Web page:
What to Know Before Getting Your First Mortgage

by Microsoft

Having a house to call your own is everyone’s dream — you can fix it up however you want to, you don't have to bug a landlord to get something done, and you actually own something. But buying a house isn't that simple, and if you make a mistake applying for your mortgage, it might prevent you from, well, actually owning something.

The first step to buying a house is setting a budget and finding a house you can afford. If you haven't prepared well enough beforehand, there are several mistakes that could raise the rate of the loan, or even cause your mortgage to be declined. One of the most common issues among home buyers is having a low credit score. But even if you have a good credit score, and not a long enough credit history, you can still get declined. Yikes. It's not the end of the world if you are declined, of course, but you'll probably have to spend more time fixing your mistakes and make another attempt at a mortgage later on.

If you're thinking about applying for a mortgage, here's a list of mistakes that can hinder your ultimate dreams of home sweet home.

1. You didn’t put enough of a down payment down (or any at all.)

Yup, you have to bring a certain percentage of what a house is worth to the table. According to Zillow, that could be anywhere from 5 to 20 percent of the cost of the house. This will lower the cost of your loan, and shows banks you’re serious about making your mortgage. You need to make it rain if you want a house.

2. You didn’t do the math.

Cool, you have a down payment, but did you calculate property taxes and what your monthly mortgage would be for the next 30 years of paying off that loan? Yipe! Better make sure you have it all planned out. Basically, if your mortgage costs more than 28 percent of your total monthly debt, you'll have a hard time convincing the bank it should give you a loan.

3. You didn’t check your credit.

Okay, so you have a down payment and think you can handle a 30-year loan. But did you check your credit score? If it’s too low, a bank might charge you a higher mortgage rate or, sadly, reject your loan. Make sure you’re paying all of your bills on time and keeping your credit card at less than 20 percent of the limit. The FTC has a list of ways you can check your credit.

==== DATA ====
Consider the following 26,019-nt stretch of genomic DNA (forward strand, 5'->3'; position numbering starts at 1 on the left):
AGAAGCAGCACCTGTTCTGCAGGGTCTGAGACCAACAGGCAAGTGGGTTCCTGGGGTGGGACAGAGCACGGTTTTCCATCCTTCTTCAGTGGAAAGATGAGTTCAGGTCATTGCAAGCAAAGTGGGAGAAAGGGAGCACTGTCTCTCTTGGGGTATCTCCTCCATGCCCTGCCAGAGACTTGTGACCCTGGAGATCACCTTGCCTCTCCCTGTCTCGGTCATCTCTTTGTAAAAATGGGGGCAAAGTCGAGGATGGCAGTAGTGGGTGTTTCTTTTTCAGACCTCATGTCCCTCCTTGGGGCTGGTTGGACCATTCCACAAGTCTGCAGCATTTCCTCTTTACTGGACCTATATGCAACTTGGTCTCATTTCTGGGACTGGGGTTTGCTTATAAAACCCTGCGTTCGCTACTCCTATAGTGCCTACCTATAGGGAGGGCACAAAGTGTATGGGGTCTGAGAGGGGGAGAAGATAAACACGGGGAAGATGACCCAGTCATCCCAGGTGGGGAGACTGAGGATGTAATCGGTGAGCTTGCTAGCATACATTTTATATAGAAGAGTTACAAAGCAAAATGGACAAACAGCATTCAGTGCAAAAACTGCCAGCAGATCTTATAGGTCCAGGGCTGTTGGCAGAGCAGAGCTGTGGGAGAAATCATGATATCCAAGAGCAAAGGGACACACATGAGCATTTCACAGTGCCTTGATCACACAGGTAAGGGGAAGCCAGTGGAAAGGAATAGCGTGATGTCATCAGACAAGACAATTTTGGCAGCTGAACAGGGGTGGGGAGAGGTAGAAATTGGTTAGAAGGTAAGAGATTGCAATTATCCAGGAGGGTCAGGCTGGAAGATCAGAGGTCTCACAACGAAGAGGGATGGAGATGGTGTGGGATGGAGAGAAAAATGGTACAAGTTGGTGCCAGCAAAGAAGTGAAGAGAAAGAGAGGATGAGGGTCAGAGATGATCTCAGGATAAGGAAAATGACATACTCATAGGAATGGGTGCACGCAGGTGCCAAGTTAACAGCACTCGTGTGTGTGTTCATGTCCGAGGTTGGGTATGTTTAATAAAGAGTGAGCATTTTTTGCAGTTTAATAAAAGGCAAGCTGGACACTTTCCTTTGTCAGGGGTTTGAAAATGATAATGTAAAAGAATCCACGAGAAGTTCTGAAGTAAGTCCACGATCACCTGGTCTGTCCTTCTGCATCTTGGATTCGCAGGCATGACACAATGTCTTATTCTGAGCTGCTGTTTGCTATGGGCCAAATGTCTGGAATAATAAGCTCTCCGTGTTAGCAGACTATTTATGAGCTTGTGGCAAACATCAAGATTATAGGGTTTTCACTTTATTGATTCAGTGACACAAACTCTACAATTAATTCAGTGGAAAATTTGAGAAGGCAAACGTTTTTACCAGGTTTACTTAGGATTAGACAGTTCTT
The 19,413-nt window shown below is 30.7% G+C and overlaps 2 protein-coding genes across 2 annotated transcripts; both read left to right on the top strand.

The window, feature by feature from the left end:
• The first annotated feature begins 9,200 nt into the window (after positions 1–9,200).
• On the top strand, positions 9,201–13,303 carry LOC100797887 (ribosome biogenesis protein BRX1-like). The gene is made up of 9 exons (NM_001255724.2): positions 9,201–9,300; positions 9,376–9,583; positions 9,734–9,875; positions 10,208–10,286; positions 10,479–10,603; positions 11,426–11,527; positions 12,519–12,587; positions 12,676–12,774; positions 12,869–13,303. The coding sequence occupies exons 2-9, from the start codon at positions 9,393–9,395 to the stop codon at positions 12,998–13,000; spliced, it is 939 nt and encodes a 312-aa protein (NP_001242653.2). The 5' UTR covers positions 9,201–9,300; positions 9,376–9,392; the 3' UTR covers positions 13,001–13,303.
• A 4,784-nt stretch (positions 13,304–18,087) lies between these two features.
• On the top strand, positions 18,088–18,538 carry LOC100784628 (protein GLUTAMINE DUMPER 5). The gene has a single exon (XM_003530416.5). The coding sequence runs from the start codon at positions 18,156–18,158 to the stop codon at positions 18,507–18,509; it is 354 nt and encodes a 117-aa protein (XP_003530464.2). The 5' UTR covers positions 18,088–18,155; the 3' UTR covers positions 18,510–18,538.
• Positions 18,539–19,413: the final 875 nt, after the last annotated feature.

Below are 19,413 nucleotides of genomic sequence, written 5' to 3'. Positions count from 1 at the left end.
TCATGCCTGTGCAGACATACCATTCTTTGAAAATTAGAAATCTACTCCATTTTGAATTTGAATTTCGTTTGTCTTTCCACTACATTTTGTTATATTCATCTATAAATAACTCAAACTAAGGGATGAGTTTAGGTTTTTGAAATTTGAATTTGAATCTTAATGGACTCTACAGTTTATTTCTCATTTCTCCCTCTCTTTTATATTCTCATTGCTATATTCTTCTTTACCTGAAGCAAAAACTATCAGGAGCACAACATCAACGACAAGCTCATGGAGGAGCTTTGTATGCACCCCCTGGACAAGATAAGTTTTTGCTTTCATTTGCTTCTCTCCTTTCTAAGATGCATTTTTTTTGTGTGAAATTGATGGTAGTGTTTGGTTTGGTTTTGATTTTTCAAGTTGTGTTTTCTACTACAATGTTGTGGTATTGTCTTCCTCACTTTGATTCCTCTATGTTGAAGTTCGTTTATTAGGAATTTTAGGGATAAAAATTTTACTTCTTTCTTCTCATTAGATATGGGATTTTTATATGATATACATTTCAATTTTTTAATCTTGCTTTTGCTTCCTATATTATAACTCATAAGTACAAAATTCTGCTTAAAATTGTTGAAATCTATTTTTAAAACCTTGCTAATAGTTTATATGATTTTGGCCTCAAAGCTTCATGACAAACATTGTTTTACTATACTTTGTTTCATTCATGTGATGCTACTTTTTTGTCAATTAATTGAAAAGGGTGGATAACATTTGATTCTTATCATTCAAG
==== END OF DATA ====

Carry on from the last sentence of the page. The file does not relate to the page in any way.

4. You don't have any credit.

Whoops! You need at least three lines of credit with at least a two year history on each line so a bank can evaluate you as someone to lend to.

5. You opened new lines of credit while finalizing your loan.

Similarly, your credit might be good when getting a loan, but if you start to rack up expenses while closing the deal, the bank could end up changing the rate on you due to new expenditures. Your debt-to-income ratio needs to stay under 43 percent, in most cases, to qualify for a mortgage. Too many expenditures might change that percentage and cause concerns for the bank. Play it safe until you’re in the clear.

6. You have way too much debt.

Some debt is fine, but if your debt-to-income ratio is too high, a bank probably won't approve you. Make sure to calculate all of your debts and use calculators, like this one on Zillow, to easily estimate what that ratio might be for you.

7. You didn’t get pre-approved.

In order to put a down payment on a house, you need to know how much you can actually expect the bank to loan you. It doesn't work the other way around. Know what the bank will lend you, and then find a house in that range.

8. You haven't been working long enough.

Banks want to be sure you can make money — and continue to make money — to pay for the loan. Therefore, you need to have at least two consecutive years of employment at the same employer.

Written by Haniya Rae

Images: Getty Images; Giphy (6); Gifrific